Sunday, April 20, 2014

BS on New Corporate Law X Realty; et al


Posted: 26 Jul 2014 04:37 PM PDT
Prof. N. Balasubramanian has a new research paper titled Strengthening Corporate Governance in India: A Review of Legislative and Regulatory Initiatives in 2013-2014 that is available on SSRN. The abstract is as follows:...

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Bala N. Balasubramanian

Indian Institute of Management Ahmedabad; IIM Bangalore - Centre for Corporate Governance and Citizensip; Adjunct Professor

July 23, 2013

IIM Bangalore Research Paper No. 447

The passing of the long awaited Companies Act in 2013 is probably the single most important development in India’s history of corporate legislation, next only to the monumental Companies Act 1956 which it replaces. While significant improvements have been effected in required standards of corporate governance, there is also some concern of possible overreach making life more difficult for companies as well as their independent directors. Among the major provisions of the Act are those of restraining voting rights of interested shareholders on related party transactions, recognition of board accountability to stakeholders besides shareholders, and extension of several good governance requirements to relatively large unlisted corporations. The paper is organized in three sections. Section I briefly documents the evolution of corporate governance in the country; section II sets out how some of the key governance objectives are sought to be addressed by the Initiatives; and section III concludes highlighting some areas that still need further strengthening.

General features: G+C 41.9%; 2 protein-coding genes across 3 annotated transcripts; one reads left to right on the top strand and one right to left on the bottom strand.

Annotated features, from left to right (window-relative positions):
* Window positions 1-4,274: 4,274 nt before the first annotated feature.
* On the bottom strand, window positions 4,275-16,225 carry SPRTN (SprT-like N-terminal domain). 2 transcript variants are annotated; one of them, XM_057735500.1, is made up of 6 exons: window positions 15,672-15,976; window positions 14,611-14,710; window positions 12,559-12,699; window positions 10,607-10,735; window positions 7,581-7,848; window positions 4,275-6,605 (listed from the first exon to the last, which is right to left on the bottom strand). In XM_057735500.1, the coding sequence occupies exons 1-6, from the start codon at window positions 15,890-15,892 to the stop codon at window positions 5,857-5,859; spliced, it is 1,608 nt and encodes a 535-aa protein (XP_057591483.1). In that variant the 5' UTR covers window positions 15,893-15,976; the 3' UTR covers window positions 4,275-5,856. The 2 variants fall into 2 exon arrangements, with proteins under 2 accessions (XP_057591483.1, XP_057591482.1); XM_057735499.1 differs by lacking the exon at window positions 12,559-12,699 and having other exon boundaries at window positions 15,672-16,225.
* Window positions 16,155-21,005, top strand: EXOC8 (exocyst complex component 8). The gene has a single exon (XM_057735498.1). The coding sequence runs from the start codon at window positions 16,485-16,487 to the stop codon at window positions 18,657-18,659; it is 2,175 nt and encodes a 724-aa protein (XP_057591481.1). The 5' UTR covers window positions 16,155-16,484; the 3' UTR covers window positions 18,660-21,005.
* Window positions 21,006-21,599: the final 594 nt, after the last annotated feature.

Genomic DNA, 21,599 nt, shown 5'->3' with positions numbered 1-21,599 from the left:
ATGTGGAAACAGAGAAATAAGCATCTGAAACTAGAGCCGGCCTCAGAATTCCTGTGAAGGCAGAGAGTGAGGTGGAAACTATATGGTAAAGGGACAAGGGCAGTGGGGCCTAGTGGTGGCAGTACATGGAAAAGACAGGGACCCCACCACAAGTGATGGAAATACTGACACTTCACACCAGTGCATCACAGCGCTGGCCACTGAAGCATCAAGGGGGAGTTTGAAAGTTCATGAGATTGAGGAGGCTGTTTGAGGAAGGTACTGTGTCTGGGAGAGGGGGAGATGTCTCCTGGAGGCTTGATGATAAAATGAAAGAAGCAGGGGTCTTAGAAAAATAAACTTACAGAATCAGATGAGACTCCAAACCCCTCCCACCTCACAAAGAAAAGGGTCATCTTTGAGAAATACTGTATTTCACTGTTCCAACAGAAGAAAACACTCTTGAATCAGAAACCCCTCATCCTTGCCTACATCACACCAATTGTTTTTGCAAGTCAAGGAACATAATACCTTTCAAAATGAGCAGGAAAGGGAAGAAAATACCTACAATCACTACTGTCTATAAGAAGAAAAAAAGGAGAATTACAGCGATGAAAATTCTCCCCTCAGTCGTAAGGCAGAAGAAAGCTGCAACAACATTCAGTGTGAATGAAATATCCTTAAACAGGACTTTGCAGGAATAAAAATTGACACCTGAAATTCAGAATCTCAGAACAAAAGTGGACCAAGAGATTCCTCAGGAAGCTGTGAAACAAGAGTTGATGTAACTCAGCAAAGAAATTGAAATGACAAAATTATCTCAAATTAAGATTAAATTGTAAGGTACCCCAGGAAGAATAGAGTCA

Number of Pages in PDF File: 56



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 ".....may force companies to consider other alternatives such as taking loans from banks instead of accepting deposits."

The new rules, as understood, has the one basic objective of safeguarding and protecting the interests of the investing public, mostly in the category suffering from ignorance or imbecility , having no capacity to know the nitty-gritty or not-so-obvious risk factors. Even if the "other alternatives" were to be resorted by the invested companies,that would have the same frightful consequences; the only difference being it is the banks and stakeholders to whom the same risk factors would be passed and be faced with.

As regards the mentioned requirements of filing returns or documents with the ROCs, without the machinery of a sophisticated kind in place to constantly scrutinize and keep monitoring as a continuous exercise,it seems to be a mere empty formality, so called paper-tiger, with no real purpose to serve.

Similarly , the requirement
"to obtain credit rating at regular intervals during the tenure of the deposit", is at best, of nuisance value, again with no real purpose to be served.

These , noted to have been simply glossed over in the write-up, nonetheless , in one's perspective, do call for a rethinking and drastic modifications of the new rules, seemingly framed with no insightful examination of the intricate implications.

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